For it has been declared to me concerning you, my brethren, by those of Chloe’s household, that there are contentions among you. Now I say this, that each of you says, “I am of Paul,” or “I am of Apollos,” or “I am of Cephas,” or “I am of Christ.” (1 Cor. 1:11-12)
The names here are names of early church teachers. Paul, we know. He’s the apostle writing this letter. Apollos is mentioned in the book of Acts, and we are told there that he was a very eloquent speaker who was successful in attracting a large following (Acts 18:24-28) Cephas is another name for the Apostle Peter. And then the last name is a reference to Jesus Himself. What this shows us is that there were parties within the church who would cite their favorite teacher and claim to have some special relationship with him which would make them superior to the others. This created division within the church and introduced a sort of hierarchy with some Christians claiming to be better, wiser, or more legitimate than the others.
Now, it is most certainly the case that the people claiming these famous names were not actually being faithful to the teachings of the men they were naming. Had Apollos or Peter known about this situation, they would have agreed with Paul that the whole thing stunk to high heavens. And don’t miss the fact that people even did this with the name of Christ. They cited Jesus and their supposedly special relationship with Him as a way to not have to listen to their local church pastor.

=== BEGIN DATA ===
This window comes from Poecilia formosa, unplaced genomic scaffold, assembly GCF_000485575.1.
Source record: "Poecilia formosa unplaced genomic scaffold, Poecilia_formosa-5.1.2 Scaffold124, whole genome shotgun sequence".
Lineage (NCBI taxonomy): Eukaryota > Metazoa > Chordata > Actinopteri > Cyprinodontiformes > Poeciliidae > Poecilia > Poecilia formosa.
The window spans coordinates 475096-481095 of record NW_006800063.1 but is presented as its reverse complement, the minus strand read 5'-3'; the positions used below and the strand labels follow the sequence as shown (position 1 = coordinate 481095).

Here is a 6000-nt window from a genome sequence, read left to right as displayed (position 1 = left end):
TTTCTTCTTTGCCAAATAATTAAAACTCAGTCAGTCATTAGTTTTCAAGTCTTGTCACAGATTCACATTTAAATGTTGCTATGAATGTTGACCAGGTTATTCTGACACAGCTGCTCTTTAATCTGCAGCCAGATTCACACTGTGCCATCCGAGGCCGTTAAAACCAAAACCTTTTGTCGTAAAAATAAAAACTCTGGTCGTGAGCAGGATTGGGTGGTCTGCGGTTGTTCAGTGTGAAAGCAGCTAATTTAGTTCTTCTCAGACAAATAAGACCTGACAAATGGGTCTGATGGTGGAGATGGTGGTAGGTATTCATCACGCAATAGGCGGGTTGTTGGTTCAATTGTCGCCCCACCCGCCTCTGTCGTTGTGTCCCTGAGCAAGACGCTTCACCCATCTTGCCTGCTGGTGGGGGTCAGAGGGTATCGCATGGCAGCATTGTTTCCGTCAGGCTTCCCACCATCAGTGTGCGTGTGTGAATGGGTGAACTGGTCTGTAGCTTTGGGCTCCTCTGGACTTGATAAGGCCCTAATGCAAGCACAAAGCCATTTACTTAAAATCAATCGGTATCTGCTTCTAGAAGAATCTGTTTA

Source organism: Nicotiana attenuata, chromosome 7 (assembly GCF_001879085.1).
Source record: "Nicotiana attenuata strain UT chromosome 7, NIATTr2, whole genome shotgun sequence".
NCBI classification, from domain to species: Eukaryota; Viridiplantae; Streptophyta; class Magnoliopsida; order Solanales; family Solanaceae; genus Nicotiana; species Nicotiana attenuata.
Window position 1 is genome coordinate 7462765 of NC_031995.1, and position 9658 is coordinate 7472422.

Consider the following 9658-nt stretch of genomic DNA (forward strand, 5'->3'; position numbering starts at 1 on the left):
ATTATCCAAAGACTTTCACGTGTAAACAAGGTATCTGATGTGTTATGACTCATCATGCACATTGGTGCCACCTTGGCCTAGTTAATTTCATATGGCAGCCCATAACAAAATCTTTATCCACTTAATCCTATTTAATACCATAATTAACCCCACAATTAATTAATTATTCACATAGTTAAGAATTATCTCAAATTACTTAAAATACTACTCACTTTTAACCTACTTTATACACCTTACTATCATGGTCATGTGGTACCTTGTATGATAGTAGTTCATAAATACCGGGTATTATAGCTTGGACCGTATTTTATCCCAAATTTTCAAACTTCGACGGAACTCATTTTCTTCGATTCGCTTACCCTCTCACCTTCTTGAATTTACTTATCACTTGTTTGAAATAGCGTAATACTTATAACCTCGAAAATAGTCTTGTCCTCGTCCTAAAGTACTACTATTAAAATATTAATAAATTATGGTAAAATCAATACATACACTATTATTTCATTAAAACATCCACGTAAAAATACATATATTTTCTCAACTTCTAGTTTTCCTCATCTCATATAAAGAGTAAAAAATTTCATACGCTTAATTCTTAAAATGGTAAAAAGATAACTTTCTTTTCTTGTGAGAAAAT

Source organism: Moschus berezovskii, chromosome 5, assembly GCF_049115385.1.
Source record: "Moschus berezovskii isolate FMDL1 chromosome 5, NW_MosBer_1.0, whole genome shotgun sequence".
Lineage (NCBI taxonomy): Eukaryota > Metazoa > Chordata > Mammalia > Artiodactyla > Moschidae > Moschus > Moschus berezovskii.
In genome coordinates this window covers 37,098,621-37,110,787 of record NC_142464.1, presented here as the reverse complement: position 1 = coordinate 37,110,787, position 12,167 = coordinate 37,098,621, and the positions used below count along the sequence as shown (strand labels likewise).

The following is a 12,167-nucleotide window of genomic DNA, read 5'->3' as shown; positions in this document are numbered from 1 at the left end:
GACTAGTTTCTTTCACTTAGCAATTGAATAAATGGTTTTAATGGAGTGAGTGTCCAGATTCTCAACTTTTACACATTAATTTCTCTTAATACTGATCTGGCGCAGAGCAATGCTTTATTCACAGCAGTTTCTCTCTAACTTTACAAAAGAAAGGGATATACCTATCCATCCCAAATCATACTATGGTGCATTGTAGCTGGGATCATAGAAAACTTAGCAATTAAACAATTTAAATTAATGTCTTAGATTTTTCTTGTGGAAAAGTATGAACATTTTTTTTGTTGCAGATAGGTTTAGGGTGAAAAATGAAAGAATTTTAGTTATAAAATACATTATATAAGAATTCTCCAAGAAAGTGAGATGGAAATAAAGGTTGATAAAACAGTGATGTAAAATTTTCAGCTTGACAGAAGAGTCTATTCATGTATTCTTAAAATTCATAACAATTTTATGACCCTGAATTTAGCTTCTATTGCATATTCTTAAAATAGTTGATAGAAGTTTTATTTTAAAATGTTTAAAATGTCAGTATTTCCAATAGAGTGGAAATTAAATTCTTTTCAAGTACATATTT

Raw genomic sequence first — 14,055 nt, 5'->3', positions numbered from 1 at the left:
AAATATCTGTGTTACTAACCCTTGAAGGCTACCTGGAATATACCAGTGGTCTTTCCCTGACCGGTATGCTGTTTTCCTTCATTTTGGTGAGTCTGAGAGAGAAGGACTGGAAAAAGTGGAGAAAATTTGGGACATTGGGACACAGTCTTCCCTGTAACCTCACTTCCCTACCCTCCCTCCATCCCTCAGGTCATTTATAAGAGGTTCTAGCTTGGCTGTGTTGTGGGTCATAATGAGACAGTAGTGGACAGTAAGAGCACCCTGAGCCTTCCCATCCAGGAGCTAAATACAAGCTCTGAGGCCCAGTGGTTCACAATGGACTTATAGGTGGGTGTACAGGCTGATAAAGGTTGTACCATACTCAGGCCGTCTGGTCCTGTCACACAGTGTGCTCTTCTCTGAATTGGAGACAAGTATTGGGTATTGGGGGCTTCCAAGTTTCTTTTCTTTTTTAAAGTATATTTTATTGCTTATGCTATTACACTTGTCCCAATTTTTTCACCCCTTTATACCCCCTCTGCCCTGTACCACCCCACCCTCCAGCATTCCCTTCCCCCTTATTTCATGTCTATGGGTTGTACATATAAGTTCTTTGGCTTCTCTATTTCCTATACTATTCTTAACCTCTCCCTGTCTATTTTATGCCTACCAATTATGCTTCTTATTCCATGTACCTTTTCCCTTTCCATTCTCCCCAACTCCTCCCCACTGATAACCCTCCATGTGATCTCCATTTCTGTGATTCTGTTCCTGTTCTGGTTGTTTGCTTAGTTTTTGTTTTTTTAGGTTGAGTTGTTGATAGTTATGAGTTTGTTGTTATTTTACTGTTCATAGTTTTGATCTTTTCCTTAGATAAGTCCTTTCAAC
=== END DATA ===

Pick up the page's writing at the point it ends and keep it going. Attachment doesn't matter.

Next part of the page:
As I said, we have this same sort of thing today. There are folks who are always naming their favorite pastor or theologian, but there are also folks who say, “No, no, we don’t follow the traditions of men. We only follow Jesus.” And then those folks go on to set up their own tradition and special set of distinctives. They end up making themselves out to be the stronger and wiser Christian, and they put down other Christians in their local church and in their everyday lives.
3 Antidotes to Division: The Same Speech, the Same Mind, and the Same Judgment
When we read this whole section in context, we see that the problem isn’t in the fact that the Corinthians are following the teachings of these leaders, nor is it in the fact that they have been baptized or have a high view of baptism. No, it is good to sincerely follow the teachings of the apostles, and it is certainly good to follow the teachings of Christ. Likewise, baptism was something commanded by Jesus. The problem is in rallying around these personalities in order to create splits within the church. Paul particularly highlights the problem of being likeminded and he describes it as “speaking the same thing” and having “the same mind” and “the same judgment.” In verse 10 he says, “Now I plead with you, brethren, by the name of our Lord Jesus Christ, that you all speak the same thing, and that there be no divisions among you, but that you be perfectly joined together in the same mind and in the same judgment.” This is the kind of unity Paul is talking about. There are three parts mentioned, and let’s briefly take a look at each one.